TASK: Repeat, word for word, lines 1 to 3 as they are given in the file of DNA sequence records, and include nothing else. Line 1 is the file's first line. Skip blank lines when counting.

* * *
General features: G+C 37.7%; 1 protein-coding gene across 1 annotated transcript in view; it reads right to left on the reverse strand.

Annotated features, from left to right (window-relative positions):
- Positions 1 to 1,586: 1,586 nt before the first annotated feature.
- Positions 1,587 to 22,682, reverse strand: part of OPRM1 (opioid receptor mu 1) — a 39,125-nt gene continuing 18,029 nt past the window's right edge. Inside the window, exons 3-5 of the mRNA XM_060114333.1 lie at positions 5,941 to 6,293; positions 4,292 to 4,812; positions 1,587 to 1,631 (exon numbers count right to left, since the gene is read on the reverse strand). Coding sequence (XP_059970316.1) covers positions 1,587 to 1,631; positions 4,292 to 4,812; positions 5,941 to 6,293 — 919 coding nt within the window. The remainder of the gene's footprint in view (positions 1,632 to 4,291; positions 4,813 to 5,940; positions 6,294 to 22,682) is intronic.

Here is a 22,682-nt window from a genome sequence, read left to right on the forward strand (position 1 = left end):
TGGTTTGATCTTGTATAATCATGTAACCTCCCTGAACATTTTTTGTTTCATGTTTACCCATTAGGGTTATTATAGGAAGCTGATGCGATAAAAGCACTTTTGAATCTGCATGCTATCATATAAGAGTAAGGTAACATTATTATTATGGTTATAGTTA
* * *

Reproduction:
General features: G+C 37.7%; 1 protein-coding gene across 1 annotated transcript in view; it reads right to left on the reverse strand.

Annotated features, from left to right (window-relative positions):
- Positions 1 to 1,586: 1,586 nt before the first annotated feature.